Revisiting the ICHD-3 criteria for headache attributed to mild traumatic injury to the head: Insights from the Toronto Concussion Study Analysis of Acute Headaches Following Concussion Academic Article uri icon

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abstract

  • Background There is limited prospective data on the prevalence, timing of onset, and characteristics of acute headache following concussion/mild traumatic brain injury. Methods Adults diagnosed with concussion (arising from injuries not related to work or motor vehicle accidents) were recruited from emergency departments and seen within one week post injury wherein they completed questionnaires assessing demographic variables, pre-injury headache history, post-injury headache history, and the Sport Concussion Assessment Tool (SCAT-3) symptom checklist, the Sleep and Concussion Questionnaire (SCQ) and mood/anxiety on the Brief Symptom Inventory (BSI). Results A total of 302 participants (59% female) were enrolled (mean age 33.6 years) and almost all (92%) endorsed post-traumatic headache (PTH) with 94% endorsing headache onset within 24 hours of injury. Headache location was not correlated with site of injury. Most participants (84%) experienced daily headache. Headache quality was pressure/squeezing in 69% and throbbing/pulsing type in 22%. Associated symptoms included: photophobia (74%), phonophobia (72%) and nausea (55%). SCAT-3 symptom scores, Brief Symptom Inventory and Sleep and Concussion Questionnaire scores were significantly higher in those endorsing acute PTH. No significant differences were found in week 1 acute PTH by sex, history of migraine, pre-injury headache frequency, anxiety, or depression, nor presence/absence of post-traumatic amnesia and self-reported loss of consciousness. Conclusions This study highlights the very high incidence of acute PTH following concussion, the timing of onset and characteristics of acute PTH, the associated psychological and sleep disturbances and notes that the current ICHD-3 criteria for headaches attributed to mild traumatic injury to the head are reasonable, the interval between injury and headache onset should not be extended beyond seven days and could, potentially, be shorted to allow for greater diagnostic precision.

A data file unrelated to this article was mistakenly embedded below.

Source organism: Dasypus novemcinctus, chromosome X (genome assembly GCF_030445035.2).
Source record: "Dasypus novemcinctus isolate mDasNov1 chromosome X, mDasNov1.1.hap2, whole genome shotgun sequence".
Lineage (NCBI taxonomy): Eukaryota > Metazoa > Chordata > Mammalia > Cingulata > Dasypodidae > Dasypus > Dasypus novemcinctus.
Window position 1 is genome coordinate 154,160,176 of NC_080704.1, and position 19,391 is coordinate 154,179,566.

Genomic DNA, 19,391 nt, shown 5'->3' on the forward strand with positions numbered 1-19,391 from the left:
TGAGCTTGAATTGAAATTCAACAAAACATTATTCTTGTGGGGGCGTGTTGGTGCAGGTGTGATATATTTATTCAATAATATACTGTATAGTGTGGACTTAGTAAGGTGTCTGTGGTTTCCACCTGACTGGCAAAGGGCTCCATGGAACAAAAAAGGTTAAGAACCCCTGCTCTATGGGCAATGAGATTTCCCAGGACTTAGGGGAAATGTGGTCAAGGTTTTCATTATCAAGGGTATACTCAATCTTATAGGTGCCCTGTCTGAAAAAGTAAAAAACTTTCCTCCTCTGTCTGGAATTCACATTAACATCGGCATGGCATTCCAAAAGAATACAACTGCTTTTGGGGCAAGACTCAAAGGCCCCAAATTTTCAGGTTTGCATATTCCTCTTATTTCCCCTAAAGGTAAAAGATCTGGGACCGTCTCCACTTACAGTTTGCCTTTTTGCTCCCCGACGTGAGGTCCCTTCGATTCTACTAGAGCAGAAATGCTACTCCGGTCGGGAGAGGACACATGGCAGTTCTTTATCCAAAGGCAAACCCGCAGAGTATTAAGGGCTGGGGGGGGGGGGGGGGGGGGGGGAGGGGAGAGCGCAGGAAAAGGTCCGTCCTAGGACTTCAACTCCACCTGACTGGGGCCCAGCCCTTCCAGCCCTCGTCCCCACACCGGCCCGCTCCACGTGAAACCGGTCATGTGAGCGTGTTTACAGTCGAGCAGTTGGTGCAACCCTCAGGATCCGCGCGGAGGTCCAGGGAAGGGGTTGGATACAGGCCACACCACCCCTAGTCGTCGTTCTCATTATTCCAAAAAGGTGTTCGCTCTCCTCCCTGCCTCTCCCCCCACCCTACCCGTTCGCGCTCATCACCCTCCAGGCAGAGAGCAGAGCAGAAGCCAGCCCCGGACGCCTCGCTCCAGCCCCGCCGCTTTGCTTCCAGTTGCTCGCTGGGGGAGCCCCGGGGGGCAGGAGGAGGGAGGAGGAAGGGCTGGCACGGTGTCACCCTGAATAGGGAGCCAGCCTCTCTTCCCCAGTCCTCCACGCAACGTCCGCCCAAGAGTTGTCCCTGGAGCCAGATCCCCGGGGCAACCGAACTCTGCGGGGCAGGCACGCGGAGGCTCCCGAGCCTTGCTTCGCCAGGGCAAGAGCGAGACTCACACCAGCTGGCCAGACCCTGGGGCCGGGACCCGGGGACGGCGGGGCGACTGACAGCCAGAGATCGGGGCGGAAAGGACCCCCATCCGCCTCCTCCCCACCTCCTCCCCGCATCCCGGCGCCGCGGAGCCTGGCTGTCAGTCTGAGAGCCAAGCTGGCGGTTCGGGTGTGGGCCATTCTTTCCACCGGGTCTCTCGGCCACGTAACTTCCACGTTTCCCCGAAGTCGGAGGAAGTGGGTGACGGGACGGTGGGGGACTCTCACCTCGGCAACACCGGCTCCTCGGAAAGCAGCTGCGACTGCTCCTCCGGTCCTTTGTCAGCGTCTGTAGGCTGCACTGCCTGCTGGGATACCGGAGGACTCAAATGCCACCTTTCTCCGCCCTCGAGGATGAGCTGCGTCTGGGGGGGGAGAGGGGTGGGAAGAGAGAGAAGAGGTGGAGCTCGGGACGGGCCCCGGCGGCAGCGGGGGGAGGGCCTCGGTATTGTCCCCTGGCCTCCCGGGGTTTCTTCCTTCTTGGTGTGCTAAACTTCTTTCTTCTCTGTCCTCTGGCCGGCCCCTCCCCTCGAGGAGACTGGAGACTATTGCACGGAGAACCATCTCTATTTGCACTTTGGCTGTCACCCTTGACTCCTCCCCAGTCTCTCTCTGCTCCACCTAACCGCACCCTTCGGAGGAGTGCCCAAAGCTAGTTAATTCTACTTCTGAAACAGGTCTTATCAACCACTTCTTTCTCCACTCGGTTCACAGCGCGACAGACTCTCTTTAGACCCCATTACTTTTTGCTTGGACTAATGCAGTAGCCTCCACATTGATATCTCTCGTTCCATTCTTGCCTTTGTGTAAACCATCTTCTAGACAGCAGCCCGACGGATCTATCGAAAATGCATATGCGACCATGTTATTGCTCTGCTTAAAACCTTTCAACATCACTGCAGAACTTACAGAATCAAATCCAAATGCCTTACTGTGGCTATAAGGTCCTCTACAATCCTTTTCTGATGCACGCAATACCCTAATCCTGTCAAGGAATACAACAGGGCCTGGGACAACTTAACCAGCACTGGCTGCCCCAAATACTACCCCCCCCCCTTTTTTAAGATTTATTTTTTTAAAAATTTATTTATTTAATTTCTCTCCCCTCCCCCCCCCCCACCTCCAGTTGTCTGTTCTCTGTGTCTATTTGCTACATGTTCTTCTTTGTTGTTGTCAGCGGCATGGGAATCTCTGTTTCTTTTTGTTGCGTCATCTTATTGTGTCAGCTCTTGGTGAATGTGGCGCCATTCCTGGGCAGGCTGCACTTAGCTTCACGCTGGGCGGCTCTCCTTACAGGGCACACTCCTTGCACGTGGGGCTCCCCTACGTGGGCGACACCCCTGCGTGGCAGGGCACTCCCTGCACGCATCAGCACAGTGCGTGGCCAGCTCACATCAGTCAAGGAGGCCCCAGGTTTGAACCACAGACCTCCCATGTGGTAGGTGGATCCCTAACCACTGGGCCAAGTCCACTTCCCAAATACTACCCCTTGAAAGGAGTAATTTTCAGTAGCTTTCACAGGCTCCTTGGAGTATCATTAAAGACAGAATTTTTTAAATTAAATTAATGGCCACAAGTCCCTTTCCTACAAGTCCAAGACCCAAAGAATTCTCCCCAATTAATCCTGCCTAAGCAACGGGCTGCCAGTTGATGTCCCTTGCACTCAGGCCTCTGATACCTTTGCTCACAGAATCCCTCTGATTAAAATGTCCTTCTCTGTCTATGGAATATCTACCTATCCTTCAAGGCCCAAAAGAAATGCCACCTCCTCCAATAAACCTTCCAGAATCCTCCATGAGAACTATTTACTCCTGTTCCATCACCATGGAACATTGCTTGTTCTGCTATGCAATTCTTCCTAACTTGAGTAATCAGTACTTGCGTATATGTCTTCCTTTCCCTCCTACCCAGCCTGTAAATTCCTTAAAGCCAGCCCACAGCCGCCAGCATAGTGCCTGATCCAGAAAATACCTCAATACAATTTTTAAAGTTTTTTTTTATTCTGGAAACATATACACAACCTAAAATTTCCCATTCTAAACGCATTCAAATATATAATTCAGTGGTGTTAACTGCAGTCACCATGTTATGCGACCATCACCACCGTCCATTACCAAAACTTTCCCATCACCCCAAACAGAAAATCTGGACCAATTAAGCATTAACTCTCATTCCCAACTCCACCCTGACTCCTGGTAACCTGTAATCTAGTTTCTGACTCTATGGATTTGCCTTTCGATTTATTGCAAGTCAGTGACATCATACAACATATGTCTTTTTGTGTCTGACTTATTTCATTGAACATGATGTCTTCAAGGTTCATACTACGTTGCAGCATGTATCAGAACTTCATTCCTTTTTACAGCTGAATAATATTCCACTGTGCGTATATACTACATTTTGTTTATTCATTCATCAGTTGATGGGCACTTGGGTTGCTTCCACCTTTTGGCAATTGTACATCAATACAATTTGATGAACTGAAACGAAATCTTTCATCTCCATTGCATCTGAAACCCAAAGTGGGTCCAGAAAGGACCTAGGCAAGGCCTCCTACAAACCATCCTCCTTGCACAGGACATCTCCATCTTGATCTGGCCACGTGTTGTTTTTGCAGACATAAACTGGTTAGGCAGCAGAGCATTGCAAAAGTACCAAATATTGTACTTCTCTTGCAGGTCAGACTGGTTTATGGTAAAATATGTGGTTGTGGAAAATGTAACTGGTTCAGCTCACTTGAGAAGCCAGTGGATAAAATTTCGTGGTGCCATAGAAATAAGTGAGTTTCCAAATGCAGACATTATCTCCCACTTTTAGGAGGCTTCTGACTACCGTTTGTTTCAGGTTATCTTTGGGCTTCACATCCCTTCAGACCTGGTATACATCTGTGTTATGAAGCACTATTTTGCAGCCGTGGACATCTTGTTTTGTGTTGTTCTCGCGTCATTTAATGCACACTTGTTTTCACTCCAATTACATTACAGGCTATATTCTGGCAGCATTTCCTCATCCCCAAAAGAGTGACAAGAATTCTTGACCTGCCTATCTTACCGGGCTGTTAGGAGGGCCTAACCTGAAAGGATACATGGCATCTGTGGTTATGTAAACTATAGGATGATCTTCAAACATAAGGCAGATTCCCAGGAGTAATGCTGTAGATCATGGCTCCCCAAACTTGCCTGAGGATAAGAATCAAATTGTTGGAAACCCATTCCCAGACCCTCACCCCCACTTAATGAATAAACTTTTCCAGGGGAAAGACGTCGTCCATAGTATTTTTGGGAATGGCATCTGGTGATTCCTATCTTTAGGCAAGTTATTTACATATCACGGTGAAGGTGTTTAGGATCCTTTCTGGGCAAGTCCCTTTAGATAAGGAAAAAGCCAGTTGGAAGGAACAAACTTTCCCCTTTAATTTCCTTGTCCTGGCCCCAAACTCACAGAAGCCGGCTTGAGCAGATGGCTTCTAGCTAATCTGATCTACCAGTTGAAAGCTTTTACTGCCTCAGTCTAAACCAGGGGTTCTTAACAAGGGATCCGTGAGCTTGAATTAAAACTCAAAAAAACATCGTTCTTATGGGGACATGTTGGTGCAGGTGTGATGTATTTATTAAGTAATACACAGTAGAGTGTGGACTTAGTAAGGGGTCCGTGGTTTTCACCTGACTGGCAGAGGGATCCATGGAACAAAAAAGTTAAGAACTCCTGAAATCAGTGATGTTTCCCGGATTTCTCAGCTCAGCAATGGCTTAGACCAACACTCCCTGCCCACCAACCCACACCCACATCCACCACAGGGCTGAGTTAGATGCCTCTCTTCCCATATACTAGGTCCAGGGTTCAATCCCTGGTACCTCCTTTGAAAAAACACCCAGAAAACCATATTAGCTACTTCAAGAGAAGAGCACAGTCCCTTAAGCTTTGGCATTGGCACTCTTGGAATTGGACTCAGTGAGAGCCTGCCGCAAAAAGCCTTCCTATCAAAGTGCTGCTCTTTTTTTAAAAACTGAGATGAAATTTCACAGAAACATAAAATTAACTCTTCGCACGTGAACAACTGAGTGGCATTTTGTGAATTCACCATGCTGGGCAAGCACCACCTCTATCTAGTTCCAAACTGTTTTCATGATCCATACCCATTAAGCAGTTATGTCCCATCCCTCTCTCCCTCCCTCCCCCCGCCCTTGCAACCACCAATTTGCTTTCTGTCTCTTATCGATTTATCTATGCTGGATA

authors

  • Langer, Laura Kathleen
  • Bayley, Mark Theodore
  • Lawrence, David Wyndham
  • Comper, Paul
  • Kam, Alice
  • Tam, Alan
  • Saverino, Cristina
  • Wiseman-Hakes, Catherine
  • Ruttan, Lesley
  • Chandra, Tharshini
  • Foster, Evan
  • Gladstone, Jonathan

publication date

  • October 2022